- The DM looked at the closed-up Bowlero building and property on Tecumseh Road West in Windsor, which would have met most of their needs, but the owner wouldn’t sell.
- The DM explored seven or eight downtown area properties, but none were for sale or cost effective. Included in their search was the vacant Green Shield building at McDougall Street and Giles Blvd., old hotel properties, as well as vacant land in the downtown core.
- The DM board determined that WPL property represented the DM’s best opportunity, dollar for dollar, for a solidly constructed city core facility.
- After the City of Windsor decided they were looking for a new location for the main branch of the WPL, the DM approached the city to purchase the building and the parking lot east of the building (107 spots). They were two separate, yet related offers, since the parking lot is under City of Windsor control, but the WPL is under the WPL Board control.
- An agreement of $3.6 million was reached, including $400,000 for the municipal parking lot. WPL also purchased the shuttered restaurant on Dufferin Avenue, just north of the WPL. It has been transformed into a virtual 11,000 sq. ft walk-in freezer to accommodate the weekly haul of fresh produce from the county.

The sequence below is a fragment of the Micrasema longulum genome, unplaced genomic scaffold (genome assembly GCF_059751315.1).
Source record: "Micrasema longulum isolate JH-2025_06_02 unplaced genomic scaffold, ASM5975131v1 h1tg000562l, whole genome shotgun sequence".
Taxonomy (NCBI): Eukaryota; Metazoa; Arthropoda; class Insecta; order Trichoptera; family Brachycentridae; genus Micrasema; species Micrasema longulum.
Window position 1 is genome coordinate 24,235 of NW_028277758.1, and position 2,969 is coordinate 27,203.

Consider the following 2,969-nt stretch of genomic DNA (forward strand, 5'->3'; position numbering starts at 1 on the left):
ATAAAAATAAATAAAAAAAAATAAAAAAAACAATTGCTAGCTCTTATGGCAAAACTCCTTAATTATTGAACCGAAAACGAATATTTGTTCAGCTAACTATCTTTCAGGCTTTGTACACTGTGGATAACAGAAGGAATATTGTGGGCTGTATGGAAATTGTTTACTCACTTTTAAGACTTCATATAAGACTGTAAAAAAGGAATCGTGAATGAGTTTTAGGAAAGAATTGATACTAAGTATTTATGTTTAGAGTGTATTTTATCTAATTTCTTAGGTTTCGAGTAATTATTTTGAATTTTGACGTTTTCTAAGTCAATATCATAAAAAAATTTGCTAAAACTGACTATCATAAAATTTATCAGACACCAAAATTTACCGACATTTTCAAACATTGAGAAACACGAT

- When completed, the new facility will grow to approximately 102,000 sq. ft from its 40,000 sq. ft at the church location, and 58,000 sq. ft at 875 Ouellette. Everything will be under one roof: Administrative offices, food pantry, clothing store, Wellness, Enterprise and Distress Centre programs will occupy the main floor; the Sanctuary Program will locate on the second floor with room for 125 beds for the guests. Also, there will be 34 small “apartments” (300 sq. ft) to assist those transitioning from homelessness to self-sufficiency, on the second floor on both the south and north sides.
- The current north and south driveways, beside the building, will be closed. Entrance to the building will be from a privacy fence enclosed walkway from Dufferin Avenue along the south side. The existing north driveway will also be enclosed behind privacy fencing and will be the guest’s courtyard.
- The type of fencing fronting Ouellette Avenue will be a decision arrived at by the DM and the City of Windsor. Concepts being considered are landscape berms with a concrete “living wall” with greenery and foliage to afford the guests their privacy from Ouellette Avenue pedestrian and vehicular traffic, and to mitigate the concerns of area residents.
So, my friends, I leave it up to you to decide how you feel about the DM and their planned relocation to the WPL property.
The homeless situation is not going away until a concerted effort is made by all three levels of government to enact serious measures to address and alleviate the poverty, addiction and mental health afflicting our cities.
Until they do, we will have the homeless populating our downtown city and residential streets — and they WILL grow in number — especially if they have no place of refuge.
So, what say you?